Mustard- or Garlic-Spiked Crispy Potato Cakes

Maybe I’m partial to India, but I marvel at the country’s fascination with the potato, even though it is a relatively new crop. (It was brought in by Spanish and Portuguese merchants in the sixteenth century.) It’s the most affordable vegetable for even the poorest of the poor and no Indian meal feels complete without it.

From two disparate regions with remarkably different cooking and spicing styles—Mumbai on the west coast and Madras (now called Chennai) on the southeast coast—come two variations of crispy cakes: one spiked with roasted mustard seeds and lime, the other fragrant with garlic. Both are enrobed in a chickpea flour batter and fried to a gorgeous brown. They cannot be any more different in terms of flavors, but are equally addictive. - Raghavan Iyer

Faith made this recipe for us as part of a Cook the Book campaign for Smashed, Mashed, Boiled and Baked by Raghavan Iyer. You can read her full post here.

Ingredients:

  • 2 pounds medium-size red-skin potatoes

FOR THE MUMBAI VERSION

  • 6 slices fresh ginger (each about the size and thickness of a quarter; no need to peel first), coarsely chopped
  • 4 large cloves garlic
  • 2 or 3 fresh green serrano chiles, stems discarded
  • 1 cup firmly packed fresh cilantro leaves and tender stems
  • 1 teaspoon coarse sea or kosher salt
  • ½ teaspoon ground turmeric

FOR THE MADRAS VERSION

  • ¼ cup finely chopped fresh cilantro leaves and tender stems
  • ¼ cup finely chopped fresh curry leaves
  • 2 or 3 fresh green serrano chiles, stems discarded, finely chopped (do not remove the seeds)
  • 2 tablespoons canola oil
  • 1 teaspoon black or yellow mustard seeds
  • 1 teaspoon coarse sea or kosher salt
  • ½ teaspoon ground turmeric
  • ¼ cup freshly squeezed lime juice

FOR THE BATTER

  • 1 cup chickpea flour, sifted
  • ¼ cup white rice flour, sifted
  • 1 teaspoon coarse sea or kosher salt
  • ½ teaspoon ground turmeric
  • Canola oil, for deep-frying

Directions:

  1. Peel the potatoes and place them in a medium-size saucepan. Cover them with cold water and bring to a boil over medium-high heat. Lower the heat to mediumlow, cover the pot, and simmer until the potatoes are tender when pierced with a fork or knife, 20 to 25 minutes. Scoop out 1 cup of the potato water and set it aside. Drain the potatoes. Divide them equally between 2 medium-size bowls. Mash each portion with a potato masher.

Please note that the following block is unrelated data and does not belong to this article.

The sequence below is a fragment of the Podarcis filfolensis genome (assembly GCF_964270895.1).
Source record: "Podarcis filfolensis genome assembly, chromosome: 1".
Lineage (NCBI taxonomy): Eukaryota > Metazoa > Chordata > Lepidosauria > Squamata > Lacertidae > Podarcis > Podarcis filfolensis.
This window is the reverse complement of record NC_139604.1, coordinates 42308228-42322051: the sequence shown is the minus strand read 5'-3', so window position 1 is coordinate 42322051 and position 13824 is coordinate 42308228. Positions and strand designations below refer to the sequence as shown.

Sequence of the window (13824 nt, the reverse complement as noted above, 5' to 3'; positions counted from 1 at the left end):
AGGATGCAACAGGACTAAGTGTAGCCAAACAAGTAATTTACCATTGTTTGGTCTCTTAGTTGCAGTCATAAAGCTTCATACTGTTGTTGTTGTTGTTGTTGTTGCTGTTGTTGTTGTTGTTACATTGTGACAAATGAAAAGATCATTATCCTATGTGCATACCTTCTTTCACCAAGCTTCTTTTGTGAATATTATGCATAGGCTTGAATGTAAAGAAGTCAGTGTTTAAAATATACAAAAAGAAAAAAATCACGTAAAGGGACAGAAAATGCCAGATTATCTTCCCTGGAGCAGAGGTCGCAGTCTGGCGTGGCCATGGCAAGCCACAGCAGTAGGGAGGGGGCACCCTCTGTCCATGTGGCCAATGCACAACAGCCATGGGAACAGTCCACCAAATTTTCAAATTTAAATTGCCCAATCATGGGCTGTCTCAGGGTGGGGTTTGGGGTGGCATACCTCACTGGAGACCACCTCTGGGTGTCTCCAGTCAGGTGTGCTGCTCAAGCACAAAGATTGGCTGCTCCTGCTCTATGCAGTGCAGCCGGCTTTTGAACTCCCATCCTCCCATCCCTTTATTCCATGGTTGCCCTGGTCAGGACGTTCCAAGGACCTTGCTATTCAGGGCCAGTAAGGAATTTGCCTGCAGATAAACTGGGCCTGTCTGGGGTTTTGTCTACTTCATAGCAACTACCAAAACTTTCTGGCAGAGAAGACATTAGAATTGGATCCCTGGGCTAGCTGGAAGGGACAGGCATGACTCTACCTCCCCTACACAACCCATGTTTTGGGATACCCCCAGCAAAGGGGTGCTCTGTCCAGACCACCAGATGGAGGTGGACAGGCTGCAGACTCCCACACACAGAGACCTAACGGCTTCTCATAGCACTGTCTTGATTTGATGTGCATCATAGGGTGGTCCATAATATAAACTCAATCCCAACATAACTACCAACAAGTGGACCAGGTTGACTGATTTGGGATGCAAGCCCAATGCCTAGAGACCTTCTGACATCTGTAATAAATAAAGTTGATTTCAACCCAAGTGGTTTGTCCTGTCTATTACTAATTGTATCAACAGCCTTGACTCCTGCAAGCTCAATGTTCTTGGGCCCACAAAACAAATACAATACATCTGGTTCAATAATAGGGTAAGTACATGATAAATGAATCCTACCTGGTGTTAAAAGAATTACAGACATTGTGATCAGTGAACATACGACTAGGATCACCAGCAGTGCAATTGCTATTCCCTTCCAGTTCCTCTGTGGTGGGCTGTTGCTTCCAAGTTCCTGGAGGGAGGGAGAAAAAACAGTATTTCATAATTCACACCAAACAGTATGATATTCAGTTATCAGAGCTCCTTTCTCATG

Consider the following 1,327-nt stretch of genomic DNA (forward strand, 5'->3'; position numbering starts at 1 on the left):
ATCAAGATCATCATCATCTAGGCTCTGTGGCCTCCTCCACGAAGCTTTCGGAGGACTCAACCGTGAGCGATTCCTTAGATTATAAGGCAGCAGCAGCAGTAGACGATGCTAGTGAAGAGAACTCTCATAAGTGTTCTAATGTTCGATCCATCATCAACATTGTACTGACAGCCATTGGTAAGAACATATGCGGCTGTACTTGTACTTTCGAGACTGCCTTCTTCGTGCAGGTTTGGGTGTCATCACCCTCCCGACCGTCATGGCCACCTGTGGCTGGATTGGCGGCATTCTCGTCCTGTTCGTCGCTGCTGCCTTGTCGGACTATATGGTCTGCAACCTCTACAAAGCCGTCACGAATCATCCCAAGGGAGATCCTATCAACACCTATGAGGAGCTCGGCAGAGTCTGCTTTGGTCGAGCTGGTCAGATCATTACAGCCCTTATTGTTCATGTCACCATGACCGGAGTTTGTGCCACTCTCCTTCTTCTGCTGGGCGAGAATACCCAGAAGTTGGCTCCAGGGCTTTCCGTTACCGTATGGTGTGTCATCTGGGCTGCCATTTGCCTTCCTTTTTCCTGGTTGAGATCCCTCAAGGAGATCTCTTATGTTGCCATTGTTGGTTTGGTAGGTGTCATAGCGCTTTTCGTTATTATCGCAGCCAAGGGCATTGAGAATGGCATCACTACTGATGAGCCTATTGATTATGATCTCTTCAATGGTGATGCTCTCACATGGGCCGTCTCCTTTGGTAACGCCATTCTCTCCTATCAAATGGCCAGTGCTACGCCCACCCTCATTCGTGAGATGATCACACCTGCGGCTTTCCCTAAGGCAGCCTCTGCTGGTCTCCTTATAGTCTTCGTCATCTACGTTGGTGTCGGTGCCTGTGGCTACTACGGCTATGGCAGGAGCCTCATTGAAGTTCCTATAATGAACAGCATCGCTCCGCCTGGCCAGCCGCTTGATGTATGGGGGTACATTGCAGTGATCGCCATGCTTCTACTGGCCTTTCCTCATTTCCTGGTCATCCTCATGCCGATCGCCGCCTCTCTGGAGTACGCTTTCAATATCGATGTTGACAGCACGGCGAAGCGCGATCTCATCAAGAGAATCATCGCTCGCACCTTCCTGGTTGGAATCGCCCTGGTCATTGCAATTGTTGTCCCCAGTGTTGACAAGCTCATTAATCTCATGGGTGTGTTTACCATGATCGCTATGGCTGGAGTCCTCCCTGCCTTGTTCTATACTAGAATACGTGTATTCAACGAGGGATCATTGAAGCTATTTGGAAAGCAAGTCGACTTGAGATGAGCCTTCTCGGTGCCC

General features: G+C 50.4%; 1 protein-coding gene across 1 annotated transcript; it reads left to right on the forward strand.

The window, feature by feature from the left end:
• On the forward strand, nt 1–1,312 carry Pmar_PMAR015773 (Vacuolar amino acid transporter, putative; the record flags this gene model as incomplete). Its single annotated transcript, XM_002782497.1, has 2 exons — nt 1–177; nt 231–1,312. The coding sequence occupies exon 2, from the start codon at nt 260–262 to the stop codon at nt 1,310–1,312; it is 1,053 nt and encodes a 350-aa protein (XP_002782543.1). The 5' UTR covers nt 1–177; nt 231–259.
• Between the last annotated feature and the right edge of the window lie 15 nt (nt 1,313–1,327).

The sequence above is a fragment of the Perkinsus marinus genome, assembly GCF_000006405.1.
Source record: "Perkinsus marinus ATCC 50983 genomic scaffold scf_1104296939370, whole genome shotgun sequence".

2. Lay out 2 large pieces of wax paper or parchment paper on the counter.
  3. To make the Mumbai version, pile the ginger, garlic, chiles, and cilantro into a food processor. Pulse the medley into an herbaceous mince (do not puree). Scrape this into one of the bowls of potatoes. Sprinkle in the salt and turmeric and give it all a good mix. Divide the mixture into 12 equal portions, setting each portion onto one of the pieces of wax paper. Shape each into a ball, then flatten each into a disk about ½ inch thick and return it to the wax paper.
  4. To make the Madras version, add the cilantro, curry leaves (if using), and chiles to the second bowl of potatoes. Heat the oil in a small skillet over medium-high heat. Once the oil appears to shimmer, sprinkle in the mustard seeds. Cover the pan right away as the seeds will start to pop, not unlike popcorn. Once the seeds finish popping, 10 to 15 seconds, remove the pan from the heat. Uncover it and sprinkle in the salt and the turmeric, which will bathe the oil with its sunny disposition. Scrape this all into the potatoes and pour in the lime juice. Stir well to incorporate all these ingredients into the potatoes. Divide, shape, and flatten this mixture as you did the Mumbai version, using the other piece of wax paper as the holding area.
  5. To make the batter, combine the chickpea and rice flours in a medium-size bowl and sprinkle in the salt and turmeric. Pour in half of the reserved potato water and whisk it in, making sure there are no lumps. Continue drizzling and whisking as much potato water as you need to make a batter that is slightly thicker than pancake batter.
  6. Pour oil to a depth of 2 to 3 inches into a wok, Dutch oven, or medium-size saucepan. Heat the oil over medium heat until a candy or deep-frying thermometer inserted into the oil (without touching the pan bottom) registers 350°F. Line a cookie sheet with several layers of paper towels, for draining the cakes of excess oil. If you want to serve all the cakes at one time, set a wire rack over another cookie sheet, place it in the center of the oven, and preheat the oven to 175°F.
  7. Once the oil is ready, carefully scoop out ¼ cup of the hot oil and gently whisk it into the batter. The hot fat makes the cakes crispier when fried.
  8. Pick up a cake with your hand (a little messy but it works well) and gently drop it into the batter. Use your hand or a fork to carefully flip it over, then lift it out. (Make sure the cake gets completely coated.) Slide it into the hot oil. Coat and add another 5 cakes to the oil. Deep-fry the cakes, flipping them over with a slotted spoon, until they are reddish brown and crispy, 5 to 8 minutes. Transfer them with the spoon to the paper towels to drain. Repeat with the remaining cakes and batter. Serve each batch fresh from frying (can’t imagine why not!); or, after draining, set them on the wire rack in the oven preheated to 175°F to keep warm.
Print Recipe

Yield: Makes 24 cakes (12 of each version)

Source:

Recipe:
Chef Raghavan Iyer
Minneapolis, MN

Photo:
Faith Gorsky
Food Blogger
An Edible Mosaic

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